Litigate first, ask questions later.


Today I have an outside consultant coming in to assess a student. This visit is a result of a ‘litigate first, ask questions later’ attitude that seems to be more common than it used to be.

Now that I have been in the classroom for a number of years, I have observed a handful of families who have deleterious relationships with the school district. These parents view the school district as an enemy and act accordingly.

This is as baffling. If parents feel that the ‘district’ is corrupt and incompetent, how can they possibly trust us with their child for up to 40 hours a week?

And yet, these parents continue to send their kids. They complain and they demand and they litigate and they get other parents riled up…but their kids keep coming. Interestingly, these parents are often quite pleasant to the classroom teacher. They even make conversations feel conspiratorial, as if we are on their side in their fight against THE DISTRICT.

The problem is always THE DISTRICT.

THE DISTRICT wouldn’t give my son an iPad.

THE DISTRICT allowed my son to fail his math class even though they were supposed to give him 1:1 support.

It is all the big bad DISTRICT’S fault. And THE DISTRICT is easy to hate because it is more of an idea than a group of actual people.

This isn’t to say that THE DISTRICT never makes a mistake. However, I think it is reasonable to assume that school staff generally makes an effort to do what is best for students.

Although some relationships have suffered irreparable damage, others may be salvageable. I think there are three things you can do to try and start the healing process:

  1. Reestablish trust. –Call when you say you will, follow through on your plans and promises, and adhere to the student’s IEP. Make sure you honestly listen (don’t just hear), consider, and respond to parent concerns and requests.
  2. Be clear, transparent, and honest through constant communication—If the student had a bad day, let the parent know. Similarly, share student successes whenever you can. Give constant feedback relating to student progress including things that are working and things that aren’t. Honestly seek feedback from the parent on how to improve your interventions—remember, they know the student best!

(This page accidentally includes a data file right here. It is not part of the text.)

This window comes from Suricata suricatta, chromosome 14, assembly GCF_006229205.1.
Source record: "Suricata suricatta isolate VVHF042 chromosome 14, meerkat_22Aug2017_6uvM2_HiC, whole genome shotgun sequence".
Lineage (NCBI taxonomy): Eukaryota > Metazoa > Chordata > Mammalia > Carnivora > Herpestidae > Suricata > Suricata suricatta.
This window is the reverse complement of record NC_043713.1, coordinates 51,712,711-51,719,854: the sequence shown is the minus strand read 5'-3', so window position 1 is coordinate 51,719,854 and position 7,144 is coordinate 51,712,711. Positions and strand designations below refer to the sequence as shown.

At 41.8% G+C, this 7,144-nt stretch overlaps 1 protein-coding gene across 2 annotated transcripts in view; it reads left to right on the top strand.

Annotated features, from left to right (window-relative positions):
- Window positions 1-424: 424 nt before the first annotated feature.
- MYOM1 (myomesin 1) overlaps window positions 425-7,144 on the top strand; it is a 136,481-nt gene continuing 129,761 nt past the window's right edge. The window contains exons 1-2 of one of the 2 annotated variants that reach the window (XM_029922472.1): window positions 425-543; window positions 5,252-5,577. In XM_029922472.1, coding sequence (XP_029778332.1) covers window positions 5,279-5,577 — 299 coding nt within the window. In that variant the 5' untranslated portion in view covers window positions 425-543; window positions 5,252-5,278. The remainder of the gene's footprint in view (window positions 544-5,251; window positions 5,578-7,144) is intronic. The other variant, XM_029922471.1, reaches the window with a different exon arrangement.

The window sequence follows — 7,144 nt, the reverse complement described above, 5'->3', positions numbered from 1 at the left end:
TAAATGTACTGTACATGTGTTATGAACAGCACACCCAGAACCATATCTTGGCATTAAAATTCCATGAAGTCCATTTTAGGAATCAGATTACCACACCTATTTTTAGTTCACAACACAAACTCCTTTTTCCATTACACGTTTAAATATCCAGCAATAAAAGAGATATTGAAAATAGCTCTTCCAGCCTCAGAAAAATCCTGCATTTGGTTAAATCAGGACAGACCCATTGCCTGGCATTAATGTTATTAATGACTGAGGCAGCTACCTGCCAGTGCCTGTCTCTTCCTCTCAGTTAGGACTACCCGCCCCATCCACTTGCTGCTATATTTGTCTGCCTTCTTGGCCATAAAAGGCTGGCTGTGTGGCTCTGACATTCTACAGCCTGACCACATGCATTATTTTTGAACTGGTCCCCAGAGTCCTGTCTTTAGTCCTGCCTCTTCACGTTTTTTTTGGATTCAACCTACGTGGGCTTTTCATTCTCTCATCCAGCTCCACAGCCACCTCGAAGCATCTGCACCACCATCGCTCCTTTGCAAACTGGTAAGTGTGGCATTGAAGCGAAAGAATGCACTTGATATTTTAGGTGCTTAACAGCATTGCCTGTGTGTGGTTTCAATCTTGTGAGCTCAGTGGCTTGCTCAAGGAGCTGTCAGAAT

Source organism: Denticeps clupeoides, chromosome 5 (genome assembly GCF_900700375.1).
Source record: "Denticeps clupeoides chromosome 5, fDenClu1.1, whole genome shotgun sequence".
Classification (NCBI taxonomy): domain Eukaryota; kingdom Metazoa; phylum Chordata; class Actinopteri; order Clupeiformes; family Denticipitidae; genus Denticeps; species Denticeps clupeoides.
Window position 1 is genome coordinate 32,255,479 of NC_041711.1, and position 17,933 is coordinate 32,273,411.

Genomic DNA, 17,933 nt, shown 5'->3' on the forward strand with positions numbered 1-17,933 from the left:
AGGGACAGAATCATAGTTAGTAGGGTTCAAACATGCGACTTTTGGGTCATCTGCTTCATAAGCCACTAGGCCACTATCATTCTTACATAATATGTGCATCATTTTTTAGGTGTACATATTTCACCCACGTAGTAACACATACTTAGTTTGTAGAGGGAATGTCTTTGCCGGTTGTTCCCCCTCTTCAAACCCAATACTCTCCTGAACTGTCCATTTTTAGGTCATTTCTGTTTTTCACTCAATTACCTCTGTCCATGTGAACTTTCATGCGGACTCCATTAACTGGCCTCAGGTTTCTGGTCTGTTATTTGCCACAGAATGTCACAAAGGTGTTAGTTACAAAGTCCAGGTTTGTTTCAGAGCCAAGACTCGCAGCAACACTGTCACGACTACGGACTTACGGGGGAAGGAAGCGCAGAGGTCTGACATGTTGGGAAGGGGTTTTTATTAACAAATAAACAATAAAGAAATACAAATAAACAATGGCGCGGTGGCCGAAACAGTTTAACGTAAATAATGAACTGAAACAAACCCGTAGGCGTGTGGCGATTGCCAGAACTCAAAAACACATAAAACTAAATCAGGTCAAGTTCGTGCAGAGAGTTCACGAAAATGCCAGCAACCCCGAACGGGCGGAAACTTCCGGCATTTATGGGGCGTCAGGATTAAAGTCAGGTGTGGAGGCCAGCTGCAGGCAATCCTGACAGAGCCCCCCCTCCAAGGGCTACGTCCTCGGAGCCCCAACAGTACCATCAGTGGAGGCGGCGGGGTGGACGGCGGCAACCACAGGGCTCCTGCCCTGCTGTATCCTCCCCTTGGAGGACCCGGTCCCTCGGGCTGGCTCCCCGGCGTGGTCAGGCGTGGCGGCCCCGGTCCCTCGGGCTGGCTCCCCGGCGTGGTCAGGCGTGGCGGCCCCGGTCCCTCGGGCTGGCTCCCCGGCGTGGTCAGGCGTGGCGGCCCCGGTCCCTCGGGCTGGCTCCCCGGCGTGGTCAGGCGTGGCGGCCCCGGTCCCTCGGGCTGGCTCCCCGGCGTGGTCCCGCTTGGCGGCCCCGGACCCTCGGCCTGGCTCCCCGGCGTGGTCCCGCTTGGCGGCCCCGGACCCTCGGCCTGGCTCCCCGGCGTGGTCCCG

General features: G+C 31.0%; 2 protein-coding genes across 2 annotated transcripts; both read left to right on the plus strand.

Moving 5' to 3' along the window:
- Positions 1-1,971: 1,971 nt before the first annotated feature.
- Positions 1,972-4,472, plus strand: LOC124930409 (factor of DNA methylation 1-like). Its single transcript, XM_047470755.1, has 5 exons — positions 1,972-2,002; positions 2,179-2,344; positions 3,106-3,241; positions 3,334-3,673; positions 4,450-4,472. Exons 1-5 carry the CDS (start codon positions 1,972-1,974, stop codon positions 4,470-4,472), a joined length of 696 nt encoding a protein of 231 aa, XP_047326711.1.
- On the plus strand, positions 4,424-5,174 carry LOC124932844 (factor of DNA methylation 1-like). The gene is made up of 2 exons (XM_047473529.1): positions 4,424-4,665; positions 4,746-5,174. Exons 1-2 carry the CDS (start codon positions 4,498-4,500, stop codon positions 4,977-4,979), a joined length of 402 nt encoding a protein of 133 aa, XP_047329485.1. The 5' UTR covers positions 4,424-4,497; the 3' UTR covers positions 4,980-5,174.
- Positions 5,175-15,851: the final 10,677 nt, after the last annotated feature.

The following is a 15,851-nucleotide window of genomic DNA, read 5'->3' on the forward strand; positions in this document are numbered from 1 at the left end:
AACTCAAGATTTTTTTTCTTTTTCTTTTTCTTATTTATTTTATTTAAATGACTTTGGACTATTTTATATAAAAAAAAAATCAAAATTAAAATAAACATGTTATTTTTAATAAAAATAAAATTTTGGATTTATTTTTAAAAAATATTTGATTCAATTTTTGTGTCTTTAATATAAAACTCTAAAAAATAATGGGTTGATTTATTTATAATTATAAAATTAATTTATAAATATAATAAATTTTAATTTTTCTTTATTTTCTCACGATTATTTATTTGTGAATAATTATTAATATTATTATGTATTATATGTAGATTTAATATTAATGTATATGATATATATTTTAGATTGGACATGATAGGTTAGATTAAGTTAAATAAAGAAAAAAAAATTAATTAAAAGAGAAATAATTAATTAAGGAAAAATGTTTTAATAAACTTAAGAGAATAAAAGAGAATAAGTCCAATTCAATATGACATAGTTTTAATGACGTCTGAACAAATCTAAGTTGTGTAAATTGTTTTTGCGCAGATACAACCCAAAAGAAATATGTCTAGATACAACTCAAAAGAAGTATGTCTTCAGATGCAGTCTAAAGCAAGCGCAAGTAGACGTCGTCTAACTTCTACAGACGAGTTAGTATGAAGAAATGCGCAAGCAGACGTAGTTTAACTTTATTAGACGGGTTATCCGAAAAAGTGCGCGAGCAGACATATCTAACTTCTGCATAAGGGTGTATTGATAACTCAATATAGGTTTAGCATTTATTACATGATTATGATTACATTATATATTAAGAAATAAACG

3. Make a human connection.—Don’t communicate exclusively through email. Tone and information can be easily misconstrued through text. Invite the parents to come in to meet. Encourage them to attend conferences. Call home to celebrate a success or openly discuss an issue. When THE DISTRICT becomes more about people than an idea, parents tend to soften up a bit.

If parents have pitted themselves against THE DISTRICT, then we can’t truly be part of a team together. The person who suffers the most from this broken relationship is the student. Parents and THE DISTRICT must mend these relationships in order to do what is best for students!


4 thoughts on “Litigate first, ask questions later.

  1. I find this observation interesting because, as a special education teacher of more than 20 years, I have seen the opposite trend. When I first became involved in schools as a teaching assistant and then student teacher in the 1980’s, parents were filing due process against the system I worked for regularly. I saw wonderful things come from this parent advocacy – the closing of most segregated special schools, specialist supports brought into our neighborhood schools, and administration taking responsibility for students with special needs. I also saw a downside – mostly that “following the IEP” became about paperwork compliance rather than appropriate instruction, which diverted time and energy away from student needs. Fortunately, I see that trend moving in the opposite direction lately.